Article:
Farming A Life
Craig McNamara’s DCI experience was a welcome pause in a busy life that allowed him to develop, write and publish his widely acclaimed book, “Because Our Fathers Lied: A Memoir of Truth and Family, From Vietnam to Today.” With this task completed he has turned his attention to the environment and farming, his lifelong passions.
Craig McNamara has a unique backstory, even among the DCI Fellows who have widely varied backgrounds. He is the son of Robert McNamara, considered to be the architect of the Vietnam war, a lineage that has profoundly shaped the course of Craig’s life. He went to Stanford in 1969 already questioning the Vietnam War and his father’s role in that war. In boarding school his complicated relationship with his father became more remote and the intensity of this generational conflict increased during his year and a half at Stanford, 1969-70. He dropped out of Stanford mid-way through sophomore year and after failing the military draft physical, mounted a motorcycle and with a friend, headed south to Central and eventually South America. He started farming at the most basic level, living, and working with subsistence farmers, growing the “Three Sisters”: beans, squash and corn for years. But his life and world were always viewed through the lens of the Vietnam War and his father.
When you think of the places that you have lived, can anyone match living for a year in a cave off the coast of Chile, on Easter Island while starting a dairy cooperative? Eventually Craig returned to the US, matriculated to UC Davis, met and married his wife, Julie, started a walnut farm in the central valley and raised a family. Even in this he was intertwined with, but distant from his father who helped to finance the purchase of the farm.
Craig read about DCI and was excited with the concept and possibilities. He applied, was accepted three times, and declined the first two offers. Only when told he would not get in if he declined again, he joined the DCI Class of 2018. He said, “I’ve been accepted at Stanford four times and dropped out three.” Craig describes the DCI experience as the most amazing educational experience of his life. He is a lifelong journaler and a book had lived in him that required space and mentoring to bring to the world.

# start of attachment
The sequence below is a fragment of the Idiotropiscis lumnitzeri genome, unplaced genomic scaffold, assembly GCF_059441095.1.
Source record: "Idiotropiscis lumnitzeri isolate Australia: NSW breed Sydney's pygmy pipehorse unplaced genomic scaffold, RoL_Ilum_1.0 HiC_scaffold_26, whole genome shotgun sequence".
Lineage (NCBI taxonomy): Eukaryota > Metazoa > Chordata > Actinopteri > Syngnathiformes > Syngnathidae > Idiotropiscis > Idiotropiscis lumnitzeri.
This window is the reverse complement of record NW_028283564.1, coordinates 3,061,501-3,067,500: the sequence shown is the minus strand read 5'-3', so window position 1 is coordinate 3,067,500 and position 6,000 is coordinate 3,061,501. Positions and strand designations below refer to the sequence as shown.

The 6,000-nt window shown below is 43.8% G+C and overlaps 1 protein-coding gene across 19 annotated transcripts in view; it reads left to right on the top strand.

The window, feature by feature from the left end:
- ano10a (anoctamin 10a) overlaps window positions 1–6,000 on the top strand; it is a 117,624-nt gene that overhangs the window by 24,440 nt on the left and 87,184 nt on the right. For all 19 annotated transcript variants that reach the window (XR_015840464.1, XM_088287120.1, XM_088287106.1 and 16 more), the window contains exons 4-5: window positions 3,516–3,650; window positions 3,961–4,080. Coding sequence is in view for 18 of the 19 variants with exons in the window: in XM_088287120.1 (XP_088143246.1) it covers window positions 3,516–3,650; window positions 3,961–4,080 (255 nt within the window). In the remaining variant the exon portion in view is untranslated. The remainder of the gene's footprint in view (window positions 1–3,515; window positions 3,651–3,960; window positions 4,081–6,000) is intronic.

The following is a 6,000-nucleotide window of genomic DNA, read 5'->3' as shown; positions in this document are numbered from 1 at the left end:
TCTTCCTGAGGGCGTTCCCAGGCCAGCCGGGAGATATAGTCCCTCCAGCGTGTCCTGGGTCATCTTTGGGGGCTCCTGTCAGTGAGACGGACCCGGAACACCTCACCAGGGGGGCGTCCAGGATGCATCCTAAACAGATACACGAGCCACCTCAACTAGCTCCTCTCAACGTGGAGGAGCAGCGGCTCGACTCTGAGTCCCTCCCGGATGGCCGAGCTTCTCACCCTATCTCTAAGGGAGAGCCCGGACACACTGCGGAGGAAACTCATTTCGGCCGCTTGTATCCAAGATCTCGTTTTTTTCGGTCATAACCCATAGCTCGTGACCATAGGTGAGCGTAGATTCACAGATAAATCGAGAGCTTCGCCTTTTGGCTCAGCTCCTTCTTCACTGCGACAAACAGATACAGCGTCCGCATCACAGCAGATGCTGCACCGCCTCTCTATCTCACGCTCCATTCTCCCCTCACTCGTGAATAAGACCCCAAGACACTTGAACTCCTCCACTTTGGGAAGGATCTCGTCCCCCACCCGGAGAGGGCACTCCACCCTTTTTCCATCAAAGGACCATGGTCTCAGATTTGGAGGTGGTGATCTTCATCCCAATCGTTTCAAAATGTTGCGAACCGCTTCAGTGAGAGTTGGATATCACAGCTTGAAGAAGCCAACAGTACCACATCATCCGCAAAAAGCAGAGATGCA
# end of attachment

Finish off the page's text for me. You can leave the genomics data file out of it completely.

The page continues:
DCI provided the catalyst and assistance to write his book. From the first day at DCI, he was engaged and energized by Professor Ehrlich’s “Democracy in Crisis” class where his project was an in-depth series of interviews with Daniel Ellsberg. Ellsberg is famous for his expose’ of the Vietnam War’s many failings in what came to be known as the Pentagon Papers. He also took a creative writing course that nurtured and then started the process of book writing. Craig credits Sarah Frisch and Jack Martinez for their help in his book, resources only available because of DCI. His only regret is that he didn’t finish the book while his father was alive. He had hoped that the book would finally open a window of communication and reconciliation between them and resolve at least part of their troubled relationship over the Vietnam War.
The product of his years of writing during and after DCI, his life experiences and journaling is his book, “Why Our Fathers Lied: A Memoir of Truth and Family, From Vietnam to Today.” This book, published in 2022 is an exploration of the relationship between a famous or perhaps infamous national figure who has come to be reviled and his son. A son who at the same time was loved and held at arm’s length throughout their shared lives. In his laudatory review of the book, Washington Post reviewer, Joe Stein stated,
“That Craig McNamara has survived, and thrived, and given us this staggering book, is something of a miracle. …
“And so a final metaphor: We can tear apart the past, study its entrails, gain a certain understanding of it, but we can’t put it back in proper order. The atrocity can’t be undone.”
Craig feels like he lives the pillars of DCI every day:
Wellness – exercising and doing physical work on his farm
Community – constant communication with members of the DCI community across all cohorts
But Purpose is the area that illuminates his path forward.
The present goal for his team on the farm is to receive regenerative organic farming certification. In this quest he is working to restore the richness of the soil, ensuring that his farm workers are treated fairly and equitably and that the food he produces is of the highest quality. In addition to the effort on his own farm, Craig is also working with Alice Waters (chef, restaurateur and author), the Alice Waters Institute for Edible Education at UC Davis, the Governor and First Partner of California and the California Secretary of Natural Resources. Their shared goal is to scale this work to address climate change and to improve the environment across the state of California and eventually the world.
A purpose path to admire and appreciate.
Read more about Craig McNamara and his life journey – War Torn, Stanford Magazine, March 2023.